Getting sufficient sleep duration is certainly important for protecting your physical and mental health with current research from the National Sleep Foundation recommending 6-10 hours for adults, but its not the only factor we need to mindful of to feel our best.
What’s happening during those hours in bed is critical too and whether you feel adequately refreshed to take on the next day.
Transitioning through sequential sleep cycles across the night and spending enough time in each of the four distinct sleep stages is the key to achieving top notch slumber. Each sleep stage within your sleep
Scientists believe the most important sleep stage for restorative sleep is deep sleep or ‘slow-wave’ sleep, which accounts for around 13-23% of your total sleep and dominates the first part of the night.
As you progress through your sleep cycles (adults typically average 4-6 cycles a night), the amount of deep sleep reduces and you spend more time in lighter sleep and rapid eye movement (REM) or ‘dreaming’ sleep. REM sleep is believed to be essential for cognitive functions, such as memory and learning, making up roughly one quarter of your total sleep.
1. Regulate your wake up time as much as you can and boost your morning dose of daylight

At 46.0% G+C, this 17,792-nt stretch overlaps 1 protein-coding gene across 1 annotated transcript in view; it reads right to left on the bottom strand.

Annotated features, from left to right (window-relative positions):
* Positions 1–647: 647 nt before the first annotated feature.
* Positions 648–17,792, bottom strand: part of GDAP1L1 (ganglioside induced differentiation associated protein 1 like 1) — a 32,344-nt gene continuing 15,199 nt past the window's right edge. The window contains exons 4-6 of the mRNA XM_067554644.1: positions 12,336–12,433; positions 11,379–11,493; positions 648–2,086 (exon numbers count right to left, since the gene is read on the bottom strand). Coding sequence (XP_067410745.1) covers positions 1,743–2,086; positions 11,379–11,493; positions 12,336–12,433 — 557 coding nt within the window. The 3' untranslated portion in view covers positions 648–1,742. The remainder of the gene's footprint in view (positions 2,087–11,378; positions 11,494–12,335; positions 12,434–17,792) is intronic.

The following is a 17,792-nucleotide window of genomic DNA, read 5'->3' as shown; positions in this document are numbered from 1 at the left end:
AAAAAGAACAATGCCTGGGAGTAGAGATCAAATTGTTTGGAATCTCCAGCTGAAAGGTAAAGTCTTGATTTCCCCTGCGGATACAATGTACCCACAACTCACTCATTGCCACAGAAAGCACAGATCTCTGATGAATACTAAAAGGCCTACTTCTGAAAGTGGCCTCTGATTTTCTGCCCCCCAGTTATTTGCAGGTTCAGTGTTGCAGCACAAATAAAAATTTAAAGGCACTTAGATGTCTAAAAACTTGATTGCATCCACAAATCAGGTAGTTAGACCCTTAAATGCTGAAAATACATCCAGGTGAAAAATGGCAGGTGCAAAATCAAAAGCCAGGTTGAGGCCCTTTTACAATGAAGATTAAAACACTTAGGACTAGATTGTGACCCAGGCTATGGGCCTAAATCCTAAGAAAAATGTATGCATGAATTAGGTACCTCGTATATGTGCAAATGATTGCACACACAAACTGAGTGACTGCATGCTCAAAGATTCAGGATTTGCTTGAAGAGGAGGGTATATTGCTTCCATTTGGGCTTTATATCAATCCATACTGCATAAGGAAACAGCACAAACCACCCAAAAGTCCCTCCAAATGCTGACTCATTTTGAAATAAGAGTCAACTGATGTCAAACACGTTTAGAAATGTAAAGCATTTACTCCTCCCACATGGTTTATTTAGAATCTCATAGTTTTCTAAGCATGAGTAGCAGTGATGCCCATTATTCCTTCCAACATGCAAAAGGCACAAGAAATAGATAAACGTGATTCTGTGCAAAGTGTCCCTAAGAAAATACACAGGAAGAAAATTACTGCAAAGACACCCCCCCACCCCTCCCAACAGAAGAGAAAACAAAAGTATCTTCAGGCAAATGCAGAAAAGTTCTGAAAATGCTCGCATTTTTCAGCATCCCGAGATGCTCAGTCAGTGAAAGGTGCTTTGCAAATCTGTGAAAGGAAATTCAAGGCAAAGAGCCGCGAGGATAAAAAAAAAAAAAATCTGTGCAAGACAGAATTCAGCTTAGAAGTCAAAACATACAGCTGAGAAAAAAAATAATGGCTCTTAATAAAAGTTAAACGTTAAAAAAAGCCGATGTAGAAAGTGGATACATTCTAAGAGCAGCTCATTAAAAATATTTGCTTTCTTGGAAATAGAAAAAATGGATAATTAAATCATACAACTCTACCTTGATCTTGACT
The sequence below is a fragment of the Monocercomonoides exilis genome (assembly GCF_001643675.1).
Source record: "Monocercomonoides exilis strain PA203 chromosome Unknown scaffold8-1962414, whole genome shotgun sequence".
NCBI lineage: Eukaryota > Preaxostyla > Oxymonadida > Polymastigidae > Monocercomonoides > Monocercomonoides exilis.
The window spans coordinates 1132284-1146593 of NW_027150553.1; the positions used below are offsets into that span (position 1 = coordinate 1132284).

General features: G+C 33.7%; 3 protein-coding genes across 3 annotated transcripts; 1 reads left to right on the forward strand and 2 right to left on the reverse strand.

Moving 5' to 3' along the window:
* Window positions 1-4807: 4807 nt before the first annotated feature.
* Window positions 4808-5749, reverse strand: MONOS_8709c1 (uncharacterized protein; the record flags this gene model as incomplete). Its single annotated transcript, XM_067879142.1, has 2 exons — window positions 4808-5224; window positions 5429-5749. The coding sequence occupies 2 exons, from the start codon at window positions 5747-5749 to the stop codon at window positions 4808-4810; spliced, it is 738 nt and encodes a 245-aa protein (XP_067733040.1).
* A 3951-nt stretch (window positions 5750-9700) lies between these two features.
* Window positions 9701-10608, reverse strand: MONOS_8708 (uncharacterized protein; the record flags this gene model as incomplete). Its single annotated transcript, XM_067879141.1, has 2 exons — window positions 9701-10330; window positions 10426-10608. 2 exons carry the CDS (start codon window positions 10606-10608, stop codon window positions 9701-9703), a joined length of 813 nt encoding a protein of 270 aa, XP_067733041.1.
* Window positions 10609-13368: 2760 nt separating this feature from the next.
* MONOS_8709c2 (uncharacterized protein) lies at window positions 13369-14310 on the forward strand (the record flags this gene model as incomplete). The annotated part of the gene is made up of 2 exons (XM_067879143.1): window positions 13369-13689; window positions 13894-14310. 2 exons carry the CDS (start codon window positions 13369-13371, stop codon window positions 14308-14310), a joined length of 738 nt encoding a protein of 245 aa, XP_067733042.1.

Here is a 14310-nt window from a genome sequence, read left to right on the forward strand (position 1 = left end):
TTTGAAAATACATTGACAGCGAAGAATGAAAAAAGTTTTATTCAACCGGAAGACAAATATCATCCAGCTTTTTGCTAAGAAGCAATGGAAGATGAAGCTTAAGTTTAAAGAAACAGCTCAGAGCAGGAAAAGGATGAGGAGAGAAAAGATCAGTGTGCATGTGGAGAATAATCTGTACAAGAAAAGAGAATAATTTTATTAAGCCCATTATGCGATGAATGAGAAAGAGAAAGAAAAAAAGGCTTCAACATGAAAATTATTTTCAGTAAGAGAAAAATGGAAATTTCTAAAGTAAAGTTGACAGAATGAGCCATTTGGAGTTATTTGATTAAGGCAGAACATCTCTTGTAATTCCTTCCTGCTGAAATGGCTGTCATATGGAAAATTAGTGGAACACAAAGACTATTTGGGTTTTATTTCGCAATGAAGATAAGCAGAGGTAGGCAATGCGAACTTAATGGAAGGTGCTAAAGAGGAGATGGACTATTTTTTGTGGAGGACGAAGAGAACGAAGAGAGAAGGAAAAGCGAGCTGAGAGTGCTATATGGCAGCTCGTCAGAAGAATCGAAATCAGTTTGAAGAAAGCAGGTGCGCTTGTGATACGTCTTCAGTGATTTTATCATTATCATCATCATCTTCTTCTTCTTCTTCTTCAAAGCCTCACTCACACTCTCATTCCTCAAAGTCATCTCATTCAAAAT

Waking at a regular time week to weekend and with a good sunlight trigger optimises your circadian clock and helps you fall asleep faster the next night. In the darker winter months, a sunrise alarm clock can be a useful sleep aid.
2. Don’t go by the clock at bedtime
Before getting into bed, wait until you’re experiencing more than one drowsy cue, such as yawning, your eyelids getting droopy, your body feeling heavy or losing the focus to read, watch something or hold a conversation.
These internal cues indicate that your sleep pressure is reaching a peak and you’ve had enough hours awake in the day to build appetite to fall asleep without effort. More sleep pressure also deepens sleep and reduces night waking.
3. Leave your phone out of the bedroom
Screens emit blue light, which may program your brain for a daytime level of alertness but this isn’t the only problem for your sleep.
Smart phones are addictive and keep you wired, engaged and connected late into the evening displacing sleep time. The longer the use, the higher risk of poor sleep quality. A recent study found that just 30 mins of use in bed doubled the risk.
4. Nap sparingly
Occasional early afternoon power naps of 10-30 mins can be great for a little cognitive boost but you only need so much sleep over 24 hours, so avoid napping if this worsens your sleep the next night.
5. Limit alcohol
You may fall into deep sleep very quickly after drinking because alcohol is a sedative, but as your night progresses and it wears off, this creates an imbalance between deep and REM sleep resulting in poor quality, restless sleep.
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